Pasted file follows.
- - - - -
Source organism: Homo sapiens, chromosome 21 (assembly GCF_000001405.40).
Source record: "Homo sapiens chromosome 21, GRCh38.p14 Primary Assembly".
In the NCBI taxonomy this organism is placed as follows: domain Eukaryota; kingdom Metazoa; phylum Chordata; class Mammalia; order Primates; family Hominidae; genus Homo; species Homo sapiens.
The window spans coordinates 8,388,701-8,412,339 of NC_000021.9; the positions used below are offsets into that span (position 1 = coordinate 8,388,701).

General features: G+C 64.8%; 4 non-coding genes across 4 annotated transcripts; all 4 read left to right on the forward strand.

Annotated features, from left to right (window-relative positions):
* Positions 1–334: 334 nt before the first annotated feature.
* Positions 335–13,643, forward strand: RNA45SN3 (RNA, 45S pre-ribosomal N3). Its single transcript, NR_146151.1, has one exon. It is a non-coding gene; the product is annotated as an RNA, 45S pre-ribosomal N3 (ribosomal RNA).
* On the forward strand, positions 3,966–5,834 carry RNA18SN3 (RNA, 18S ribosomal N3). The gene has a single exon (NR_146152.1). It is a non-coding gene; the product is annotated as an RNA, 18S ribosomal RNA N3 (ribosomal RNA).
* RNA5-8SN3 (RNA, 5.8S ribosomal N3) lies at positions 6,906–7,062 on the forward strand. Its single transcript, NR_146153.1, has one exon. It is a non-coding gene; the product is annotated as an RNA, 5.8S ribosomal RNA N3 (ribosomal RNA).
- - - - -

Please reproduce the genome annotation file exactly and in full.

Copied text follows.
Source organism: Homo sapiens, chromosome 21 (assembly GCF_000001405.40).
Source record: "Homo sapiens chromosome 21, GRCh38.p14 Primary Assembly".
In the NCBI taxonomy this organism is placed as follows: domain Eukaryota; kingdom Metazoa; phylum Chordata; class Mammalia; order Primates; family Hominidae; genus Homo; species Homo sapiens.
The window spans coordinates 8,388,701-8,412,339 of NC_000021.9; the positions used below are offsets into that span (position 1 = coordinate 8,388,701).

General features: G+C 64.8%; 4 non-coding genes across 4 annotated transcripts; all 4 read left to right on the forward strand.

Annotated features, from left to right (window-relative positions):
* Positions 1–334: 334 nt before the first annotated feature.
* Positions 335–13,643, forward strand: RNA45SN3 (RNA, 45S pre-ribosomal N3). Its single transcript, NR_146151.1, has one exon. It is a non-coding gene; the product is annotated as an RNA, 45S pre-ribosomal N3 (ribosomal RNA).
* On the forward strand, positions 3,966–5,834 carry RNA18SN3 (RNA, 18S ribosomal N3). The gene has a single exon (NR_146152.1). It is a non-coding gene; the product is annotated as an RNA, 18S ribosomal RNA N3 (ribosomal RNA).
* RNA5-8SN3 (RNA, 5.8S ribosomal N3) lies at positions 6,906–7,062 on the forward strand. Its single transcript, NR_146153.1, has one exon. It is a non-coding gene; the product is annotated as an RNA, 5.8S ribosomal RNA N3 (ribosomal RNA).